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1960s Judy Gooch

Judy GoochWilliam Thomas Juden (Judy Gooch): A St. Louis Character

By Jean Brunton

I met Judy in 1966 when I first moved to St. Louis. Judy lived down the street in the Eugene Field Apartments near Gaslight and Newstead, across from the Rex Cafe. At that time many gays, especially younger ones, lived in that area. You could open the door to your apartment and yell, “Anybody going to The Gate or Shelly’s?” And somebody would be ready. You could take the bus or the trolley to the bars. Also Bob Martin’s was at 12th and Olive in those days (Bob was still alive then). Judy and Bobby Gousettis met in 1952 when he came back from Korea. Their relationship was like all ups and downs, but they remained together until Judy died in late July 1968 of Hodgkin’s disease.

Judy was from Dexter, Mo. in the Boot Heel and had always wanted to be a Show Boy. He left home right after the war and danced in New York but returned to Missouri and landed in St. Louis after living in Detroit for a while. I heard many stories from Judy and they are mostly very short, but some are funny.

One Halloween, Judy talked Bobby into going in drag. Bobby was about 5' 6" tall and a blond Greek muscle boy with a great body. Bobby also smoked cigars. Everybody piled into Bobby’s' car and left to go out. Bobby stopped for gas. The filling station attendant came out to help these lovely ladies he saw drive up, but when Bobby rolled down the window and took the cigar out of his mouth and said, “Filler up Mac,” the attendant saw a blond with very broad shoulders, a very Greek nose and the hands of a steelworker looking back at him. He is still probably trying to figure those girls out today. That would have been in the late 1950-early 1960s.

Judy was a member of some of the early gay organizations. Others were afraid to join for fear of getting their names on a list. Judy’s response was, “Ugh-gh dizzy bitches. They will order nude pictures from Sweden—but ‘Oh! Get my name on a list! Heavens no!’ Ugh-gh dizzy bitches!”

Another Halloween Judy arrived at The Gate and on that night the place was packed. The Gate was a long narrow building and the track was basically front to back, back to front. Judy was wearing a beautiful gold and white gown, and carrying a black and white bullwhip. I remember asking why and to my best recollection, the answer was something along the lines of, “To keep these dizzy bitches in line.”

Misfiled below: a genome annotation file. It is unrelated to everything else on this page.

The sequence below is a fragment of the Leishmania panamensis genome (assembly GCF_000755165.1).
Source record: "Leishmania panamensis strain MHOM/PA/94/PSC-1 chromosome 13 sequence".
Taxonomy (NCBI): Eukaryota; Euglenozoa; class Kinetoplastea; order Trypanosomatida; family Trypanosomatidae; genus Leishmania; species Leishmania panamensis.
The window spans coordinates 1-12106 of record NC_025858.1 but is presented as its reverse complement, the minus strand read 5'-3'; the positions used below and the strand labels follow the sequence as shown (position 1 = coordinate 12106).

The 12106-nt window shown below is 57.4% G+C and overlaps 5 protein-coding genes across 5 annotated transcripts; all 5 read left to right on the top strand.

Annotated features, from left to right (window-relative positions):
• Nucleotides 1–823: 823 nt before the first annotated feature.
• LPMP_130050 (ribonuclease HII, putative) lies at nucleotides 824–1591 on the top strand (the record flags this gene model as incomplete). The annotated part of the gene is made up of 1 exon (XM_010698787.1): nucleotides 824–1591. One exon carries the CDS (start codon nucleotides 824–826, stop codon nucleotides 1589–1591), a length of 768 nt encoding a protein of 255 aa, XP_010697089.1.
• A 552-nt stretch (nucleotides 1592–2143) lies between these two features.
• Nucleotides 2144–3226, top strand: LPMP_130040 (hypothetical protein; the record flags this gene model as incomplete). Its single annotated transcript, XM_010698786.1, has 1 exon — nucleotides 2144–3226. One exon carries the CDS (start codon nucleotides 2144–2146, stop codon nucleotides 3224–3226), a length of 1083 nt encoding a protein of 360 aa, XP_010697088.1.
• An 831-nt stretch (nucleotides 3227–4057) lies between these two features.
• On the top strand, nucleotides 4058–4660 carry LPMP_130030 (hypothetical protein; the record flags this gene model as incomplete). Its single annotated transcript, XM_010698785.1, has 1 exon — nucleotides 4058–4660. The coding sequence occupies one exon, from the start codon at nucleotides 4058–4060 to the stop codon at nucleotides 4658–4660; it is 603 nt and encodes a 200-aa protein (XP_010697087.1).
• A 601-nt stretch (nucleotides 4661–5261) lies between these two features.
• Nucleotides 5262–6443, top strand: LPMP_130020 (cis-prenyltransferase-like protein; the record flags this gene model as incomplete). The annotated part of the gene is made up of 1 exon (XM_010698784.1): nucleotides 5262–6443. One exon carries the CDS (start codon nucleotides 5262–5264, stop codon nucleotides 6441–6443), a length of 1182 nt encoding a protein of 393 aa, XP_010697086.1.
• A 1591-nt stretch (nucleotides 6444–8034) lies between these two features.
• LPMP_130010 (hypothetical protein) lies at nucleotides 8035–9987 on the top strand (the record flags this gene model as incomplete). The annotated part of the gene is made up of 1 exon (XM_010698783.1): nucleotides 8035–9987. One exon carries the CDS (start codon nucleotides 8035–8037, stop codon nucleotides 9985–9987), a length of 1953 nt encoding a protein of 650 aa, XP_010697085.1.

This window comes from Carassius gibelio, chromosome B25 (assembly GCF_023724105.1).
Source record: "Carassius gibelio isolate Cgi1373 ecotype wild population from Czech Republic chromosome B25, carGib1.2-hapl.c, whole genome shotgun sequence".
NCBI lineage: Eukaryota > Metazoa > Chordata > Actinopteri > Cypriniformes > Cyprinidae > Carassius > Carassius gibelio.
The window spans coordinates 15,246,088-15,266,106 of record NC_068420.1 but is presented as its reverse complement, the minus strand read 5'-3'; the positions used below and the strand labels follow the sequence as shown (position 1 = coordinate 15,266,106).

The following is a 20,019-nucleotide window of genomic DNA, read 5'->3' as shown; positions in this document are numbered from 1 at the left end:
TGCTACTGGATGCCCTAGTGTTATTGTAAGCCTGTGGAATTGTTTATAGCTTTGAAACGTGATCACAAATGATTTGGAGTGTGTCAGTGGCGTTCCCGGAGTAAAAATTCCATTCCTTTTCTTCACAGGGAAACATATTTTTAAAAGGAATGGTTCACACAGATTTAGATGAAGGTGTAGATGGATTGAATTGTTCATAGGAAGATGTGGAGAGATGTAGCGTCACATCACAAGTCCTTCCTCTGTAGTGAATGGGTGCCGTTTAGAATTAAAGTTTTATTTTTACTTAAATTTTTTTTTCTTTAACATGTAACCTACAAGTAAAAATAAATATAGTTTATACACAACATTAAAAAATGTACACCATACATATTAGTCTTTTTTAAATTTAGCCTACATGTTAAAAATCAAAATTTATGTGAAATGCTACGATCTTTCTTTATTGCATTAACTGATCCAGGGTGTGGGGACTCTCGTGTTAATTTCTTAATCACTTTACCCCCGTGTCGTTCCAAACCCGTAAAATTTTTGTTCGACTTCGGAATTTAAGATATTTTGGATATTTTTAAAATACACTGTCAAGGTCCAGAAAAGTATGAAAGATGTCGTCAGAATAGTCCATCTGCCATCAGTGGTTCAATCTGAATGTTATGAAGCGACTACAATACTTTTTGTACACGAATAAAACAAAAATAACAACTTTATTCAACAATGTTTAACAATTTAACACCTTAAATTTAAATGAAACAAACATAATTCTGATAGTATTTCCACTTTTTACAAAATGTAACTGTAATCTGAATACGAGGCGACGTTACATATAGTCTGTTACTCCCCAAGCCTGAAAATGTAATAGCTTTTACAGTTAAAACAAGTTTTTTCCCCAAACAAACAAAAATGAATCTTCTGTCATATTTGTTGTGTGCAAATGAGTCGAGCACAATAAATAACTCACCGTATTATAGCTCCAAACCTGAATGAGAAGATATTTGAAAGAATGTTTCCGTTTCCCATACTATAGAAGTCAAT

In the early 1960s Judy decided to wear a hat. This hat was covered in feathers, which hung down over her face. As you walked up and said hello, Judy would blow on the feathers, they would go straight up in the air, and Judy would say, “Oh, hi! How are you?? (As the feathers floated down over her face again.)

As soon as Halloween was over Judy gave everything away and started over. I asked why and the response was, “Well if someone says ‘oh, I liked this or that’ - I can say, ‘oh I gave that away yesterday.’ And nobody would be angry or jealous.

Most of Judy’s friends are now long gone. Michael in 1970, Jim in the 1990s, and Bobby I lost track of, but he would be in his 80s now. After Judy died Bobby did date for awhile but to my knowledge, never had a long term relationship again.

After contacting a long time friend, he added some other bits of information. Judy’s father left him well off (over a million dollars) in 1968. Since there were no close relatives and since Missouri does not recognize our relationships, some distant relatives inherited it all.

Judy knew all the girls at the cosmetic counter at Famous-Barr and bought fur coats for several of them.

He spent a lot of money on clothes and jewelry and one time they went to California on a shopping trip. They stayed at an old Art Deco Hotel on Venice Beach that Judy had stayed at while touring. That was like going back in time.

The last few years that they were together, Saturday night was spent having dinner, and reading the Sunday paper that came out Saturday night. Later, when Judy became ill, Bobby spent his evenings and weekends at Judy’s side.

On July 29, 1968 I came home from work about 5 p.m. At about 5:30 p.m. Bobby came to my door and banged on the door violently. When I opened the door he came in crying and a complete madman. The funeral was on the 6th in Dexter, Mo. Judy’s nearest and dearest friends were all that were there. Bobby, still inconsolable; Eddie Laxton, Jim Greene, Michael Palmer, Marvin and myself were pallbearers. Two ladies from town came and had known him growing up. They said, “He always wanted to be a Show Boy.” And little else that I remember—a drag queen named Branka and his partner George were there also.

I unfortunately did not know him for that long myself, however, 44-years after his passing, I still think back fondly. Hopefully, I will remember some other stories that Judy told me from back in the day.

Copyright Steven L. Brawley, 2007-2015. All Rights Reserved.